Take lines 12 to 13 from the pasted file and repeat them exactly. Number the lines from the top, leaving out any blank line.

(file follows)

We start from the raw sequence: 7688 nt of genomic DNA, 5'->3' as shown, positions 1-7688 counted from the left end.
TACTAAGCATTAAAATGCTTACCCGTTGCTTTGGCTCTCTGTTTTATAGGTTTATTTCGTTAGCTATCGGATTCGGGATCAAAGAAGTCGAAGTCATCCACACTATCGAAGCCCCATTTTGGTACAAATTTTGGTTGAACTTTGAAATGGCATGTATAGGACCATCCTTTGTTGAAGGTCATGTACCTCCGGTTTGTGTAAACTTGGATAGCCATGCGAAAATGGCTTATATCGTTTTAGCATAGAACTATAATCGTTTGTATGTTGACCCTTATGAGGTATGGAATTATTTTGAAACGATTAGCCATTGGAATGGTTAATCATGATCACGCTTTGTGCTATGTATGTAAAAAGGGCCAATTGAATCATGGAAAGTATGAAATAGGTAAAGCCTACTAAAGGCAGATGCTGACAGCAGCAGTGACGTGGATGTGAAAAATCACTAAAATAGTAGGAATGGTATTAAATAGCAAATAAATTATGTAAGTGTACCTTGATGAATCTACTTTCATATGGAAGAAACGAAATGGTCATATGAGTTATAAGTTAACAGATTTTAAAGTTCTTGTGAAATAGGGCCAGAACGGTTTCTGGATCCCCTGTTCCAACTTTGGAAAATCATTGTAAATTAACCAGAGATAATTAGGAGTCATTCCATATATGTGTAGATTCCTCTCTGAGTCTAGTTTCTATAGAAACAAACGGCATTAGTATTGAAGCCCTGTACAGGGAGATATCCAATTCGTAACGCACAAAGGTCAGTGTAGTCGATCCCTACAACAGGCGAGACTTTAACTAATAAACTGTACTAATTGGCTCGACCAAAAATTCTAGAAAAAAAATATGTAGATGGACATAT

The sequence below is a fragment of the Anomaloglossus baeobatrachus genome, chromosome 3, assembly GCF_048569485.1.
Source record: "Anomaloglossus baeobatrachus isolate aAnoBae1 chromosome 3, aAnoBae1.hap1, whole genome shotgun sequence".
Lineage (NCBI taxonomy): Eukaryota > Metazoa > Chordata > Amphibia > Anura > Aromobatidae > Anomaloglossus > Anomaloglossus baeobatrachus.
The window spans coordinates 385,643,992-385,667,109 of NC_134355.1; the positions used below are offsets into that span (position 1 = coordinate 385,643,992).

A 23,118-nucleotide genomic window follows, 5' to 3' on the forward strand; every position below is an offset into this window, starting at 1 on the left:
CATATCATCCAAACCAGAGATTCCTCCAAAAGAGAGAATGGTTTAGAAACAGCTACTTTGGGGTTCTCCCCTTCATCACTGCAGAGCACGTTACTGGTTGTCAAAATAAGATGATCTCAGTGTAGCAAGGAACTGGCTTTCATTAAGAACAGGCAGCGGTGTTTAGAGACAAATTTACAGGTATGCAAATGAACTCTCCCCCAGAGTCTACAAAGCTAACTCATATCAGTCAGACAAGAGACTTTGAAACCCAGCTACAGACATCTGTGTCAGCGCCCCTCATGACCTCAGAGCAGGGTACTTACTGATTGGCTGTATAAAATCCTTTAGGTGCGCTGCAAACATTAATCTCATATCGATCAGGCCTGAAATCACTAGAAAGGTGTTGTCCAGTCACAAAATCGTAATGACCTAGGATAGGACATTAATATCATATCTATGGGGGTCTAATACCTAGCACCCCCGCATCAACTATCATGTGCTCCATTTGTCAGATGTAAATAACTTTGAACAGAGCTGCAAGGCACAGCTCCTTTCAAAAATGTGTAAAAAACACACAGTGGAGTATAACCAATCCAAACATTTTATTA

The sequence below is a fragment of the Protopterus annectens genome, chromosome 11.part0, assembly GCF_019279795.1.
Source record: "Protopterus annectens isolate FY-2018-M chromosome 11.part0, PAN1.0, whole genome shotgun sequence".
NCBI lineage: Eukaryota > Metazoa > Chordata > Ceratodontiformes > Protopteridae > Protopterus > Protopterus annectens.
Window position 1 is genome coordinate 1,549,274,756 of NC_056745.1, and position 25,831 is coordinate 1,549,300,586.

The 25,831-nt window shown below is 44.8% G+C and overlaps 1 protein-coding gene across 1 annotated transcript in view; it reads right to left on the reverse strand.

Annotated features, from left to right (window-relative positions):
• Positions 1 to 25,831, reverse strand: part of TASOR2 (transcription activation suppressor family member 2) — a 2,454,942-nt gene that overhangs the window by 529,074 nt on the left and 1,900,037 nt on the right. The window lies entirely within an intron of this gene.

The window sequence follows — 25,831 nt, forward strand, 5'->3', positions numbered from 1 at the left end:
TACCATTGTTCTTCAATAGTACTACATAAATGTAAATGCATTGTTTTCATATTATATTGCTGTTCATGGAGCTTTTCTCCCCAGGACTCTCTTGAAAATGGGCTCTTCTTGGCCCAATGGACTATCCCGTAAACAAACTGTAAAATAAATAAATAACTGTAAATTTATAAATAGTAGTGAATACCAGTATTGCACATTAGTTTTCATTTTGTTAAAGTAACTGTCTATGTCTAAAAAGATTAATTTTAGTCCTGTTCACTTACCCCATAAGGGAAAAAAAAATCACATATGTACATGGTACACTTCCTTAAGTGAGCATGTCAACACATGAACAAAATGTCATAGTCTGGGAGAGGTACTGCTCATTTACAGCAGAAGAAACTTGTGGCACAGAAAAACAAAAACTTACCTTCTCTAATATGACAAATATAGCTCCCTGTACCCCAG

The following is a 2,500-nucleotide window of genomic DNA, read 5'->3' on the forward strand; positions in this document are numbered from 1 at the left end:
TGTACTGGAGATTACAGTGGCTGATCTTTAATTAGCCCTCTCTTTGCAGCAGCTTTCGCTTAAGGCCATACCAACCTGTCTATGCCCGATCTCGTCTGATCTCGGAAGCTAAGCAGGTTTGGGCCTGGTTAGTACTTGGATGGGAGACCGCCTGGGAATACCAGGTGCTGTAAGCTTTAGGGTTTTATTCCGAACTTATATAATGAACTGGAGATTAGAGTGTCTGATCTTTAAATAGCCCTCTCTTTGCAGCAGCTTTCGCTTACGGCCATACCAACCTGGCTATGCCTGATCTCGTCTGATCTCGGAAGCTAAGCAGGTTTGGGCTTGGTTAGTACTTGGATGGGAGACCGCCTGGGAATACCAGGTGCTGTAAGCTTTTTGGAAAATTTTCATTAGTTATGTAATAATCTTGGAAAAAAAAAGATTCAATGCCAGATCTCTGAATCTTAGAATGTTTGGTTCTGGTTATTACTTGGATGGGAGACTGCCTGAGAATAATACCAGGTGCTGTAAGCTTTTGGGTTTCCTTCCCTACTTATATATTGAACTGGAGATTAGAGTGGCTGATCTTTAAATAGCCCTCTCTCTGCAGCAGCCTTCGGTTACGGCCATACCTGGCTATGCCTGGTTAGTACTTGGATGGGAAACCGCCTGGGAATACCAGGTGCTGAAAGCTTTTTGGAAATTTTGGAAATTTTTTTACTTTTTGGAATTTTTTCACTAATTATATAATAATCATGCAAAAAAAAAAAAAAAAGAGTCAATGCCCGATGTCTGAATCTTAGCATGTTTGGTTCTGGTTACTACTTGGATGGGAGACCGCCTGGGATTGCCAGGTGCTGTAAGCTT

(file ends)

Window position 1 is genome coordinate 1,549,274,756 of NC_056745.1, and position 25,831 is coordinate 1,549,300,586.

The 25,831-nt window shown below is 44.8% G+C and overlaps 1 protein-coding gene across 1 annotated transcript in view; it reads right to left on the reverse strand.